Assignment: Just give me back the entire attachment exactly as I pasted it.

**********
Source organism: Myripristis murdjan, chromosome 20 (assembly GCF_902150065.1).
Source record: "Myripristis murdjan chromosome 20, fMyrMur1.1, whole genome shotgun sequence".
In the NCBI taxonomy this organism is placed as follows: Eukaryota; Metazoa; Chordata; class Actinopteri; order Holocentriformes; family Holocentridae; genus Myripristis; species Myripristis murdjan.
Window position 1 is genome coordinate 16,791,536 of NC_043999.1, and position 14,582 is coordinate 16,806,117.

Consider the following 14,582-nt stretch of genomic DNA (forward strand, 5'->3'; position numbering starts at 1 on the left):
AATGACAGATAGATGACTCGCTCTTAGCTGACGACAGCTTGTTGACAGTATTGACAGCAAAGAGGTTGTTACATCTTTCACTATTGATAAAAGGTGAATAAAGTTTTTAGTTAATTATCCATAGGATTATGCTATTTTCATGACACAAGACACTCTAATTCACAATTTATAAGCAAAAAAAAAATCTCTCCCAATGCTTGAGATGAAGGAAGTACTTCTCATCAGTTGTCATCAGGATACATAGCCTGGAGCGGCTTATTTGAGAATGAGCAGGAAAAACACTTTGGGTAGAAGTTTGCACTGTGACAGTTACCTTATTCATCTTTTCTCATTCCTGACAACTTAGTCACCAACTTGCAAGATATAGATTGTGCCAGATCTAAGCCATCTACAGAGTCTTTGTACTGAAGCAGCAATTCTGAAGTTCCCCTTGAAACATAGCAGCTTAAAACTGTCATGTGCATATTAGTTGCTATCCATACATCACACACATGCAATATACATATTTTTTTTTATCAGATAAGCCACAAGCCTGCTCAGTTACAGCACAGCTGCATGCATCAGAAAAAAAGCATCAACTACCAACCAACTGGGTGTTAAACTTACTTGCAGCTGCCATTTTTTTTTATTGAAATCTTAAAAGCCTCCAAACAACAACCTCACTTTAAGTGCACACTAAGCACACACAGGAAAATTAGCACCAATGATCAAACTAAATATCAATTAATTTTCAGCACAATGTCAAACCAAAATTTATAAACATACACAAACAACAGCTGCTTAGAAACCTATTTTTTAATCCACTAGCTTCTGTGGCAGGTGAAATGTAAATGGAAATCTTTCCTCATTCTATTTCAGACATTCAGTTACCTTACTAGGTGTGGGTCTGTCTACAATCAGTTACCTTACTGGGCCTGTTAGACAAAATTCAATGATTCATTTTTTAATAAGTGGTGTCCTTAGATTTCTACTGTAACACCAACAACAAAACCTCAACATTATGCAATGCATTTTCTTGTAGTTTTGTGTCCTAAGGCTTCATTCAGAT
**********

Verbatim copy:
Source organism: Myripristis murdjan, chromosome 20 (assembly GCF_902150065.1).
Source record: "Myripristis murdjan chromosome 20, fMyrMur1.1, whole genome shotgun sequence".
In the NCBI taxonomy this organism is placed as follows: Eukaryota; Metazoa; Chordata; class Actinopteri; order Holocentriformes; family Holocentridae; genus Myripristis; species Myripristis murdjan.
Window position 1 is genome coordinate 16,791,536 of NC_043999.1, and position 14,582 is coordinate 16,806,117.

Consider the following 14,582-nt stretch of genomic DNA (forward strand, 5'->3'; position numbering starts at 1 on the left):
AATGACAGATAGATGACTCGCTCTTAGCTGACGACAGCTTGTTGACAGTATTGACAGCAAAGAGGTTGTTACATCTTTCACTATTGATAAAAGGTGAATAAAGTTTTTAGTTAATTATCCATAGGATTATGCTATTTTCATGACACAAGACACTCTAATTCACAATTTATAAGCAAAAAAAAAATCTCTCCCAATGCTTGAGATGAAGGAAGTACTTCTCATCAGTTGTCATCAGGATACATAGCCTGGAGCGGCTTATTTGAGAATGAGCAGGAAAAACACTTTGGGTAGAAGTTTGCACTGTGACAGTTACCTTATTCATCTTTTCTCATTCCTGACAACTTAGTCACCAACTTGCAAGATATAGATTGTGCCAGATCTAAGCCATCTACAGAGTCTTTGTACTGAAGCAGCAATTCTGAAGTTCCCCTTGAAACATAGCAGCTTAAAACTGTCATGTGCATATTAGTTGCTATCCATACATCACACACATGCAATATACATATTTTTTTTTATCAGATAAGCCACAAGCCTGCTCAGTTACAGCACAGCTGCATGCATCAGAAAAAAAGCATCAACTACCAACCAACTGGGTGTTAAACTTACTTGCAGCTGCCATTTTTTTTTATTGAAATCTTAAAAGCCTCCAAACAACAACCTCACTTTAAGTGCACACTAAGCACACACAGGAAAATTAGCACCAATGATCAAACTAAATATCAATTAATTTTCAGCACAATGTCAAACCAAAATTTATAAACATACACAAACAACAGCTGCTTAGAAACCTATTTTTTAATCCACTAGCTTCTGTGGCAGGTGAAATGTAAATGGAAATCTTTCCTCATTCTATTTCAGACATTCAGTTACCTTACTAGGTGTGGGTCTGTCTACAATCAGTTACCTTACTGGGCCTGTTAGACAAAATTCAATGATTCATTTTTTAATAAGTGGTGTCCTTAGATTTCTACTGTAACACCAACAACAAAACCTCAACATTATGCAATGCATTTTCTTGTAGTTTTGTGTCCTAAGGCTTCATTCAGAT